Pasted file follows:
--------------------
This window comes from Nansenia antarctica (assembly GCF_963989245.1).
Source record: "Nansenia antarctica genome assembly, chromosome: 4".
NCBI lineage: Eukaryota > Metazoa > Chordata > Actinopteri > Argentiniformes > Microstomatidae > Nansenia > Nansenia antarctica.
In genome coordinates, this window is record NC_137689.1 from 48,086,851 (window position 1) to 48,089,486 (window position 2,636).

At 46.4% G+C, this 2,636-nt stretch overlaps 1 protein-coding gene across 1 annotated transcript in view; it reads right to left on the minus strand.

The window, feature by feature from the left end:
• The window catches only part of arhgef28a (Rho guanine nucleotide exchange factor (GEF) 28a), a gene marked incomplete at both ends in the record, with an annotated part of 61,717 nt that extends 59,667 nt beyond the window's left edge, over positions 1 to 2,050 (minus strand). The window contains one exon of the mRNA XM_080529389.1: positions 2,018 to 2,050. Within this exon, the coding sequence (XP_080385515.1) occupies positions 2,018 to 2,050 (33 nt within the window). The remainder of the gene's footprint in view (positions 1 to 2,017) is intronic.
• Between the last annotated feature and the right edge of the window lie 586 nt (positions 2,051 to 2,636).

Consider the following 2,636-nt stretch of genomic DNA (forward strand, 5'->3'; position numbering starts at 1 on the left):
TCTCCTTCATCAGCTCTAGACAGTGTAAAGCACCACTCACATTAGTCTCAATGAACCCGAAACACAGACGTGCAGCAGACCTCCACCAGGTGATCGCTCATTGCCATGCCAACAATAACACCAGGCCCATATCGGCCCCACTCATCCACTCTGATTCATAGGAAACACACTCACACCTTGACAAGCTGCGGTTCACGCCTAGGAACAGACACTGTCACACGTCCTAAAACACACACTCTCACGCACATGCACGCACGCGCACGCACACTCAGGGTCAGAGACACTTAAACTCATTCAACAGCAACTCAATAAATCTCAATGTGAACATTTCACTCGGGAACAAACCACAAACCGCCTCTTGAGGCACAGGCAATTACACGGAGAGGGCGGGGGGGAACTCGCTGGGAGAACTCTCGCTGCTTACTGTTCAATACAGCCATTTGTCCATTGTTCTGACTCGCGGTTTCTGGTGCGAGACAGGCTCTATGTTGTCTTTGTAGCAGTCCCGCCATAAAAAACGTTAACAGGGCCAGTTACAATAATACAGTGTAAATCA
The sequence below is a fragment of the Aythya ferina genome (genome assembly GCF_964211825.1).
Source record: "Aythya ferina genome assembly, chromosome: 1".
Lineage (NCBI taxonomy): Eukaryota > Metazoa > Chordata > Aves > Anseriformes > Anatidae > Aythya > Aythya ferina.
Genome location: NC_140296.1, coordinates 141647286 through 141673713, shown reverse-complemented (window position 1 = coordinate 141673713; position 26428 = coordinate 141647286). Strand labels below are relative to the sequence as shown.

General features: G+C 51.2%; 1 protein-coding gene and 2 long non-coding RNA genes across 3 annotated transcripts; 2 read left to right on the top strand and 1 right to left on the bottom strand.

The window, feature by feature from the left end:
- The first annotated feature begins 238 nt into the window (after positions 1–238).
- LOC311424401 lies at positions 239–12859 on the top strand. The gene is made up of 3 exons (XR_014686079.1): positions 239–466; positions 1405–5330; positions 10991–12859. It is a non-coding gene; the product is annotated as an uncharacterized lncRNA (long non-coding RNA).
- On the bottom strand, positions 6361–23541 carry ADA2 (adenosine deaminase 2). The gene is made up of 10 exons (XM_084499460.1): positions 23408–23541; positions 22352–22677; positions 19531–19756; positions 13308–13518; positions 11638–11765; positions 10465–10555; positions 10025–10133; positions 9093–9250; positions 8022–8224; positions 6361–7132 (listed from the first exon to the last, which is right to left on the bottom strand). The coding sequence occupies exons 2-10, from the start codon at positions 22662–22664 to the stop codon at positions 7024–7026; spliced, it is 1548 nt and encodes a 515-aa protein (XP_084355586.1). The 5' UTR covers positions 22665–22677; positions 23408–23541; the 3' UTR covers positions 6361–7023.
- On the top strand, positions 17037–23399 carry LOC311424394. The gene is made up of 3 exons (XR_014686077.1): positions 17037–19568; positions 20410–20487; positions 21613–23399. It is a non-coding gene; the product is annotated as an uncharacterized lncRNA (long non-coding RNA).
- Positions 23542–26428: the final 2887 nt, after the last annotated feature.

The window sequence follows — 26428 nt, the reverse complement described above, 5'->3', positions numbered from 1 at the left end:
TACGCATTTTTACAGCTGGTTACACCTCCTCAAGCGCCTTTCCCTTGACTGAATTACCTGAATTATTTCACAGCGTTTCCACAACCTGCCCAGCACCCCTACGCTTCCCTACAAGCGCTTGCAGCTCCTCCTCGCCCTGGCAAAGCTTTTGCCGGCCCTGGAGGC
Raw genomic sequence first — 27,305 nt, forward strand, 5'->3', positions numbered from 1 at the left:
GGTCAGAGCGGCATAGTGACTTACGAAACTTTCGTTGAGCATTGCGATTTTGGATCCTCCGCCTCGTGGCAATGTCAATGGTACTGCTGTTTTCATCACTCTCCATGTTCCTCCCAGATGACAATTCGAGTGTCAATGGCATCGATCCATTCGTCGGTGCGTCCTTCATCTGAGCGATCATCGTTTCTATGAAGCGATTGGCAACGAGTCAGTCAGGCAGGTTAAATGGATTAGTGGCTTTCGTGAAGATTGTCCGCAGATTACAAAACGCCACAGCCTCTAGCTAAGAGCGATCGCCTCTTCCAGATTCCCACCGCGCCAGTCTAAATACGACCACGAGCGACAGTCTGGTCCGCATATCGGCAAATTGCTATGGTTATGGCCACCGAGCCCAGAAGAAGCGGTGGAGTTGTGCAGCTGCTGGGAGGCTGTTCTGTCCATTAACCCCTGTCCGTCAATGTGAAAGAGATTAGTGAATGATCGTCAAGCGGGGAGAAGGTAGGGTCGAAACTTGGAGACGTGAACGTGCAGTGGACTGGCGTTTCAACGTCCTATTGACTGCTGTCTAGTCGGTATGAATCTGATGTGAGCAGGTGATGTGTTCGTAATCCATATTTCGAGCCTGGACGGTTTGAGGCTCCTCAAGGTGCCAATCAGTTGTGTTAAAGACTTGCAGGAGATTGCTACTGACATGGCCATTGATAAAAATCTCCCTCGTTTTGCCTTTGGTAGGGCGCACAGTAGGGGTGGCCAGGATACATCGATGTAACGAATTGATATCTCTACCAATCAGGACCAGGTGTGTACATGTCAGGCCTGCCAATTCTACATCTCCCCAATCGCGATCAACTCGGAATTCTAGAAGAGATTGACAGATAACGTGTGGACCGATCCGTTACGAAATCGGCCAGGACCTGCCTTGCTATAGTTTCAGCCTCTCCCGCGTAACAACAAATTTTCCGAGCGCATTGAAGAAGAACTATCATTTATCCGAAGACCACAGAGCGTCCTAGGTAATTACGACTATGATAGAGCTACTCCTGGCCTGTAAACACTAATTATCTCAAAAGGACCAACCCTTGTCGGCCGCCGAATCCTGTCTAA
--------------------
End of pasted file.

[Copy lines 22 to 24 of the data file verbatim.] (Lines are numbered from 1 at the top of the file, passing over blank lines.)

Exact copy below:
The window sequence follows — 26428 nt, the reverse complement described above, 5'->3', positions numbered from 1 at the left end:
TACGCATTTTTACAGCTGGTTACACCTCCTCAAGCGCCTTTCCCTTGACTGAATTACCTGAATTATTTCACAGCGTTTCCACAACCTGCCCAGCACCCCTACGCTTCCCTACAAGCGCTTGCAGCTCCTCCTCGCCCTGGCAAAGCTTTTGCCGGCCCTGGAGGC
Raw genomic sequence first — 27,305 nt, forward strand, 5'->3', positions numbered from 1 at the left: